Invasive plants cause environmental harm by spreading uncontrollably and replacing native plants, upon which native wildlife depend. Many of the non-native plants that become invasive here are native to Asia where the climate and other environmental conditions are similar to Louisiana. Plants that become invasive generally produce and disperse an abundance of seeds, grow rapidly, and tolerate a wide range of environmental conditions. Louisiana is more vulnerable than most other states to invasive-species infestations because of its favorable climate. High rates of precipitation; long, hot summers; and short, mild winters enhance the chances that once introduced into Louisiana, non-native species will become established here. These non-native plants also lack the predators and competitors found in their native habitat, so they thrive here in Louisiana and other parts of the U.S.
Attempting to control invasive plants once they become established is costly and time consuming. The annual costs of monitoring and controlling invasive species, and their damage to crops, fisheries, forests, and native wildlife has been estimated to exceed $130 billion in the U.S. alone (Pimentel et al. 2000). A more recent conservative analysis of the data reported that from 1960-2017, the U.S. incurred $1.21 trillion in economic costs from invasive species (Crystal-Ornelas et al. 2021). Preventing potentially invasive, non-native plant species from establishing here in the first place is more cost effective and less environmentally damaging. Once introduced, early detection and a rapid response offers the best chance to successfully eradicate an invasive species.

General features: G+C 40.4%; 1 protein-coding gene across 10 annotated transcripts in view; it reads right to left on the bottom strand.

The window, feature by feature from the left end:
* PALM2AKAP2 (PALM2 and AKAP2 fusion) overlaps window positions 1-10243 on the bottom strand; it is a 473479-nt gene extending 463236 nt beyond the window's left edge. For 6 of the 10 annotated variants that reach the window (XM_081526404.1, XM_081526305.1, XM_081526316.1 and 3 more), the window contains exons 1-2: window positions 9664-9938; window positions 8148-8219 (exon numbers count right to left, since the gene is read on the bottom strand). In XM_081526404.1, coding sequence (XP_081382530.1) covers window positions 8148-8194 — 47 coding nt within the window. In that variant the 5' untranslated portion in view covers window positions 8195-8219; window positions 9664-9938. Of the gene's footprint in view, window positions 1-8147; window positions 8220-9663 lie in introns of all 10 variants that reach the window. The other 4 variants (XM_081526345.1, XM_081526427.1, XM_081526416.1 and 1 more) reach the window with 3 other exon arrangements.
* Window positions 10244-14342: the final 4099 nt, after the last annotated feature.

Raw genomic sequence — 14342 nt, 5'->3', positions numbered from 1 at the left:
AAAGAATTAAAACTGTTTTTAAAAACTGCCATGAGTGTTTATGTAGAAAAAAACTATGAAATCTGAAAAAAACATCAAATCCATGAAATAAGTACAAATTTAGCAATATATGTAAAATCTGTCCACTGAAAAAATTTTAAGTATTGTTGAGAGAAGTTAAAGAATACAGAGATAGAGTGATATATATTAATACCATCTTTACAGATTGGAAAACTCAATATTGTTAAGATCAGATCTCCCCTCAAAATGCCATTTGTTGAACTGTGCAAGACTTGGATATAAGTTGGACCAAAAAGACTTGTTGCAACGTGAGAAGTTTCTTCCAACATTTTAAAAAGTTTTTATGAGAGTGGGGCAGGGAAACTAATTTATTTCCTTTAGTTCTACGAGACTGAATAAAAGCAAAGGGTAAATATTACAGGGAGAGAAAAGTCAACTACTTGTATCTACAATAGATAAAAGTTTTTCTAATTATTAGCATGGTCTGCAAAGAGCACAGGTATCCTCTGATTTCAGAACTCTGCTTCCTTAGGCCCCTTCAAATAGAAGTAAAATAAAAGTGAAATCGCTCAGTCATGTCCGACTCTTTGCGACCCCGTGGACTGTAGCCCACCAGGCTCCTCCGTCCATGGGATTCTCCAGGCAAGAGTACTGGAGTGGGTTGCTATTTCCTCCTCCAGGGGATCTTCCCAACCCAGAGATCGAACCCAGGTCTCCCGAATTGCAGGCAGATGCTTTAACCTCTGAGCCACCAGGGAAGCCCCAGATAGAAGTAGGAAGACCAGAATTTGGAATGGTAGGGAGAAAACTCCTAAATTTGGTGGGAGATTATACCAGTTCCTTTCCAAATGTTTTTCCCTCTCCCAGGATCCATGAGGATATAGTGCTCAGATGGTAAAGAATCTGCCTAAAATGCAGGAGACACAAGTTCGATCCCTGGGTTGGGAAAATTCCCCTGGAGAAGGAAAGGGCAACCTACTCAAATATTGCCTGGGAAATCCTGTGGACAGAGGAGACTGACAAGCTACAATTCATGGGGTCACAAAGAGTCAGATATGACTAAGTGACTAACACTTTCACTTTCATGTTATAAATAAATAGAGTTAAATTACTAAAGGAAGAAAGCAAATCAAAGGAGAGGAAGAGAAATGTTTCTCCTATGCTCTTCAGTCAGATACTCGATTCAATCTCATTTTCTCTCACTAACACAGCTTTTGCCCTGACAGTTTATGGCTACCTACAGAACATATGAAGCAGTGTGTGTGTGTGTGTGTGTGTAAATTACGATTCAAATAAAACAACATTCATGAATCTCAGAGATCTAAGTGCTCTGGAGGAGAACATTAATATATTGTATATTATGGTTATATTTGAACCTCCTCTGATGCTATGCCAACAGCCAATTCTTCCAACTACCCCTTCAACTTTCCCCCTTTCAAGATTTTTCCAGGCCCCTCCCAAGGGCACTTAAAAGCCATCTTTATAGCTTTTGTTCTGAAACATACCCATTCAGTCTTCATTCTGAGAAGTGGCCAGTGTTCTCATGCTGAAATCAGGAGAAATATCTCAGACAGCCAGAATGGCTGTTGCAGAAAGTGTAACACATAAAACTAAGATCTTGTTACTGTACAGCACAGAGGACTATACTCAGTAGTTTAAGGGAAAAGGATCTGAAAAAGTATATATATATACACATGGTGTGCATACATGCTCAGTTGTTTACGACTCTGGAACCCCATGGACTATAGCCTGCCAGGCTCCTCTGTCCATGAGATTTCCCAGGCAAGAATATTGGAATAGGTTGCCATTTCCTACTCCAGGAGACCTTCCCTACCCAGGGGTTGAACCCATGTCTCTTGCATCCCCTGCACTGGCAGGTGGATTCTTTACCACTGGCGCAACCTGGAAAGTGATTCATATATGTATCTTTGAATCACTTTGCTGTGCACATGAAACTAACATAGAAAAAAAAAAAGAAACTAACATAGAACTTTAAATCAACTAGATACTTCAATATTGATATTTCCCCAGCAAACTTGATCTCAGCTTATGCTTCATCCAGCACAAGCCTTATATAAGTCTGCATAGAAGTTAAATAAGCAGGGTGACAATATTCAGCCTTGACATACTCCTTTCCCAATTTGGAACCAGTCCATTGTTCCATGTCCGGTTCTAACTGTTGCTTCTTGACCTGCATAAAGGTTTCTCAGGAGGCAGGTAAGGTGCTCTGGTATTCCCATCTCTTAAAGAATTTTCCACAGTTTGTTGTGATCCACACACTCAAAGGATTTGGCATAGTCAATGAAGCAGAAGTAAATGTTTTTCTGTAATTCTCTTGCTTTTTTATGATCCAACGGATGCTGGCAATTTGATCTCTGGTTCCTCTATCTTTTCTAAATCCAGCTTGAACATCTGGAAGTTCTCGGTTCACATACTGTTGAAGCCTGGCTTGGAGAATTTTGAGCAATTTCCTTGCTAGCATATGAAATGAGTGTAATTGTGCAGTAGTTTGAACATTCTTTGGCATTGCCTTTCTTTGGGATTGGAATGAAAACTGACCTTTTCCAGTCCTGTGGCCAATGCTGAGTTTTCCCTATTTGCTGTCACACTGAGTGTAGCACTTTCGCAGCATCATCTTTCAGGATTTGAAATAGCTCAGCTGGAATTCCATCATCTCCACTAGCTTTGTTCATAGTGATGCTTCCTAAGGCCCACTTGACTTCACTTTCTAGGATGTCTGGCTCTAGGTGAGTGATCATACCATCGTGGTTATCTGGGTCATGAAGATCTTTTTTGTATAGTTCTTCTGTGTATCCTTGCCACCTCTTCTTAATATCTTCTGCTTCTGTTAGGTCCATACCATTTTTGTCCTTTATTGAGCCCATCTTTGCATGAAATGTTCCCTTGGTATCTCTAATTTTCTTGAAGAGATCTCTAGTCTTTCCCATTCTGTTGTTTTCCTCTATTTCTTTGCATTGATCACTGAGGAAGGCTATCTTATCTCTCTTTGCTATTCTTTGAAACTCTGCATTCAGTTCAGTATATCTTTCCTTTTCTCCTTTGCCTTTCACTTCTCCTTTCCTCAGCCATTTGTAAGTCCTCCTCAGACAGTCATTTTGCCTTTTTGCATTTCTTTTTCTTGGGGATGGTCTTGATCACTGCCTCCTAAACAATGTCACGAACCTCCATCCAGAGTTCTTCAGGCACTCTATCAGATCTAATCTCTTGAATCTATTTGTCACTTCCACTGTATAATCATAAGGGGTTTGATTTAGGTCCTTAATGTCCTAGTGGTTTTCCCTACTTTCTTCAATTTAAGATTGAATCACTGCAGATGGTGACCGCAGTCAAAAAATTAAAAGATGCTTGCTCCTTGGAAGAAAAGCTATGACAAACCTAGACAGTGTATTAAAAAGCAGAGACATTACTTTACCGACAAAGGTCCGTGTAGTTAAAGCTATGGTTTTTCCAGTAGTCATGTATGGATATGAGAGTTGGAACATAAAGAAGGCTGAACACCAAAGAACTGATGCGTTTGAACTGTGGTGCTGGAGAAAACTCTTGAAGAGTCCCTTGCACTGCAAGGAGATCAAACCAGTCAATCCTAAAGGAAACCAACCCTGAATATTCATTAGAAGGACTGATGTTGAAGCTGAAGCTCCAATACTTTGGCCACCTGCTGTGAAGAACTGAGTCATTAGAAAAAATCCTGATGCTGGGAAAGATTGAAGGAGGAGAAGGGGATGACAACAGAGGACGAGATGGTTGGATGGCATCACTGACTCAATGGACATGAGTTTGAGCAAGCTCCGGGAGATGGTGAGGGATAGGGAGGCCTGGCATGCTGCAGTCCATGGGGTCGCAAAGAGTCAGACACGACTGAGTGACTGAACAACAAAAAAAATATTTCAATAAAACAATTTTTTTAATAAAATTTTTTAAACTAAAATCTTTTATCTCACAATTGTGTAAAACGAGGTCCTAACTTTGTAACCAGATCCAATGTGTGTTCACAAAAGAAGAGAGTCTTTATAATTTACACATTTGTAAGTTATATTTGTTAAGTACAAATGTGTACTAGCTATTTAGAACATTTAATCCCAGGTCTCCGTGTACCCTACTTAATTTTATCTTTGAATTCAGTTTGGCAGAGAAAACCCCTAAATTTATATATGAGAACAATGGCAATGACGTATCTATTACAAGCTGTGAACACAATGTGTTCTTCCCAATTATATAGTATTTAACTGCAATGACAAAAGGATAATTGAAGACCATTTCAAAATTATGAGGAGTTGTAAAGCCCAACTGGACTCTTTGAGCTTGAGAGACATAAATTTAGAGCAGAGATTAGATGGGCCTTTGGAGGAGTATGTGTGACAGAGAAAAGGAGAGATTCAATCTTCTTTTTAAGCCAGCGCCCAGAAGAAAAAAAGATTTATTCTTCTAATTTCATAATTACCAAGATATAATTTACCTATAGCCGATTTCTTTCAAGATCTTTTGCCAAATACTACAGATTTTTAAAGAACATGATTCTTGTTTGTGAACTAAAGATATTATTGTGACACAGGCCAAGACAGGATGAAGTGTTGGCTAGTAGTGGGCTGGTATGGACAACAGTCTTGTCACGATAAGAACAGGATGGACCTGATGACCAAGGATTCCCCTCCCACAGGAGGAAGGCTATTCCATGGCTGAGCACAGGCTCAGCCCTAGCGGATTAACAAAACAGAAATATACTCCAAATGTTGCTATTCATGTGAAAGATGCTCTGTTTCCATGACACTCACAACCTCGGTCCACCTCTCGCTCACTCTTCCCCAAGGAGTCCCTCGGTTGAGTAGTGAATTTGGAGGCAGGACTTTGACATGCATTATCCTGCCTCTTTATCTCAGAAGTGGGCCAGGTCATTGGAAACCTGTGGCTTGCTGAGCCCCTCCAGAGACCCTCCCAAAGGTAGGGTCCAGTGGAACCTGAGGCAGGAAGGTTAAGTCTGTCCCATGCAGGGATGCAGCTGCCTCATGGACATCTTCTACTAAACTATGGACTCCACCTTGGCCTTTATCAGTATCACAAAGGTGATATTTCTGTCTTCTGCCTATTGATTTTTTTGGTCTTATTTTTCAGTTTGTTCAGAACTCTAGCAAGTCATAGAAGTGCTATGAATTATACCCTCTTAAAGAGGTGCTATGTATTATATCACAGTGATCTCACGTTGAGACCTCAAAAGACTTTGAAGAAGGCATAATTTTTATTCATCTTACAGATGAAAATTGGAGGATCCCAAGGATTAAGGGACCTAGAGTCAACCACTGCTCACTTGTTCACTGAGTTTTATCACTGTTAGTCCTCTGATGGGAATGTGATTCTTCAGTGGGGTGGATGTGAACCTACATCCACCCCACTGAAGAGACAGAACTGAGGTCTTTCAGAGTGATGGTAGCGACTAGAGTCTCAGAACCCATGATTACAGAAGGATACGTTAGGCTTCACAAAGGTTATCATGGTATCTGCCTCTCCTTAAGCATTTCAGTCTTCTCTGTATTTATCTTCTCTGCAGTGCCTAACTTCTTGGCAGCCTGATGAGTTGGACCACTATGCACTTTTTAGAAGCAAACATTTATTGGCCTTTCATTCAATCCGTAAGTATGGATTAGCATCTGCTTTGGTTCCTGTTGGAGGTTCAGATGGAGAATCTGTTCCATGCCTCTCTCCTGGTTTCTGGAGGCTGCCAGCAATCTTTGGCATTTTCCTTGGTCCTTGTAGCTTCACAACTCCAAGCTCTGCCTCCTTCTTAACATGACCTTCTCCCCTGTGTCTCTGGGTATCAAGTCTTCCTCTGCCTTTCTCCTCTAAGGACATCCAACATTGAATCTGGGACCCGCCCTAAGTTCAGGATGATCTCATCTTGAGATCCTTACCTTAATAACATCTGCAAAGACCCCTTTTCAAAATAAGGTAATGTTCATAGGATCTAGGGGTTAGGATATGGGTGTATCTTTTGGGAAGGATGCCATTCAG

An effective method of managing invasive plants incorporates a three-pronged attack. First, recognize and remove non-native species. Employ a removal method that minimizes disturbance in the landscape as much as possible. Any disturbance tends to give the upper hand to invasive plants. Second, plant appropriate native species. Third, recognize native plant volunteers and consider keeping them. This approach will place non-native invasive plants under greater stress both by active removal and greater competition from native plants, resulting in a stronger, resilient, self-organizing landscape that may one day be able to hold its own against non-natives.